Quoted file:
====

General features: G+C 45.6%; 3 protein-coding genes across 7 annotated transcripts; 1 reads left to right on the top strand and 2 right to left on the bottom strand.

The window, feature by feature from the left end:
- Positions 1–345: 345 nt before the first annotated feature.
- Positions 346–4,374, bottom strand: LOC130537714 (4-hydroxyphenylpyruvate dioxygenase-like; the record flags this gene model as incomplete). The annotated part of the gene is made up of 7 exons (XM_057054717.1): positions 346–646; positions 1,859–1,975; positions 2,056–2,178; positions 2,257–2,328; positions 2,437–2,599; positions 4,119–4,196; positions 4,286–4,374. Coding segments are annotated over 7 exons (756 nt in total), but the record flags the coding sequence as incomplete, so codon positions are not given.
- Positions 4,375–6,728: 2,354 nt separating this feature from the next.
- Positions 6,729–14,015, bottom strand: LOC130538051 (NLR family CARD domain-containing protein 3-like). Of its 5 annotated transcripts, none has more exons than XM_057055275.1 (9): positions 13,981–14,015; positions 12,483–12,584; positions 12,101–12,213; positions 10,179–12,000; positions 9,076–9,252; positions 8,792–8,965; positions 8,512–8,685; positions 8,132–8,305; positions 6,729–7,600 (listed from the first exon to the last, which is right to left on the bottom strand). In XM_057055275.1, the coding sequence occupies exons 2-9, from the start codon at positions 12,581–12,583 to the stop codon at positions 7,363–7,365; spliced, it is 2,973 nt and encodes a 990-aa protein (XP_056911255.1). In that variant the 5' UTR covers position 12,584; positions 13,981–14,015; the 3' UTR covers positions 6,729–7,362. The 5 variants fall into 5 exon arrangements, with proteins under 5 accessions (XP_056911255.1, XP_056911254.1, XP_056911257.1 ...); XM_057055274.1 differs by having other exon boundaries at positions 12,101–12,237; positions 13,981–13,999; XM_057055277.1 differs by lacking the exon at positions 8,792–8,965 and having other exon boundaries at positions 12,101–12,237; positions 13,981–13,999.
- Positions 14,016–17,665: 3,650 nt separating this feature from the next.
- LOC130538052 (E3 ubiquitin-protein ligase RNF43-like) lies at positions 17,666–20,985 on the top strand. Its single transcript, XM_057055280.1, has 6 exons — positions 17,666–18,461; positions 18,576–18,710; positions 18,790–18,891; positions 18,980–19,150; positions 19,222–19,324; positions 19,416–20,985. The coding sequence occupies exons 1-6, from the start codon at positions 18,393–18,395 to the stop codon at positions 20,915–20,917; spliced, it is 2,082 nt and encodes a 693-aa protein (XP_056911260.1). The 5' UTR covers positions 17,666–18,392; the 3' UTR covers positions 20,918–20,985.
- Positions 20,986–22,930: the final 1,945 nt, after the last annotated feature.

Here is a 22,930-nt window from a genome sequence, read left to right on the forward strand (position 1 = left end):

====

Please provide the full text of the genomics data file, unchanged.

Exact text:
General features: G+C 45.6%; 3 protein-coding genes across 7 annotated transcripts; 1 reads left to right on the top strand and 2 right to left on the bottom strand.

The window, feature by feature from the left end:
- Positions 1–345: 345 nt before the first annotated feature.
- Positions 346–4,374, bottom strand: LOC130537714 (4-hydroxyphenylpyruvate dioxygenase-like; the record flags this gene model as incomplete). The annotated part of the gene is made up of 7 exons (XM_057054717.1): positions 346–646; positions 1,859–1,975; positions 2,056–2,178; positions 2,257–2,328; positions 2,437–2,599; positions 4,119–4,196; positions 4,286–4,374. Coding segments are annotated over 7 exons (756 nt in total), but the record flags the coding sequence as incomplete, so codon positions are not given.
- Positions 4,375–6,728: 2,354 nt separating this feature from the next.
- Positions 6,729–14,015, bottom strand: LOC130538051 (NLR family CARD domain-containing protein 3-like). Of its 5 annotated transcripts, none has more exons than XM_057055275.1 (9): positions 13,981–14,015; positions 12,483–12,584; positions 12,101–12,213; positions 10,179–12,000; positions 9,076–9,252; positions 8,792–8,965; positions 8,512–8,685; positions 8,132–8,305; positions 6,729–7,600 (listed from the first exon to the last, which is right to left on the bottom strand). In XM_057055275.1, the coding sequence occupies exons 2-9, from the start codon at positions 12,581–12,583 to the stop codon at positions 7,363–7,365; spliced, it is 2,973 nt and encodes a 990-aa protein (XP_056911255.1). In that variant the 5' UTR covers position 12,584; positions 13,981–14,015; the 3' UTR covers positions 6,729–7,362. The 5 variants fall into 5 exon arrangements, with proteins under 5 accessions (XP_056911255.1, XP_056911254.1, XP_056911257.1 ...); XM_057055274.1 differs by having other exon boundaries at positions 12,101–12,237; positions 13,981–13,999; XM_057055277.1 differs by lacking the exon at positions 8,792–8,965 and having other exon boundaries at positions 12,101–12,237; positions 13,981–13,999.
- Positions 14,016–17,665: 3,650 nt separating this feature from the next.
- LOC130538052 (E3 ubiquitin-protein ligase RNF43-like) lies at positions 17,666–20,985 on the top strand. Its single transcript, XM_057055280.1, has 6 exons — positions 17,666–18,461; positions 18,576–18,710; positions 18,790–18,891; positions 18,980–19,150; positions 19,222–19,324; positions 19,416–20,985. The coding sequence occupies exons 1-6, from the start codon at positions 18,393–18,395 to the stop codon at positions 20,915–20,917; spliced, it is 2,082 nt and encodes a 693-aa protein (XP_056911260.1). The 5' UTR covers positions 17,666–18,392; the 3' UTR covers positions 20,918–20,985.
- Positions 20,986–22,930: the final 1,945 nt, after the last annotated feature.

Here is a 22,930-nt window from a genome sequence, read left to right on the forward strand (position 1 = left end):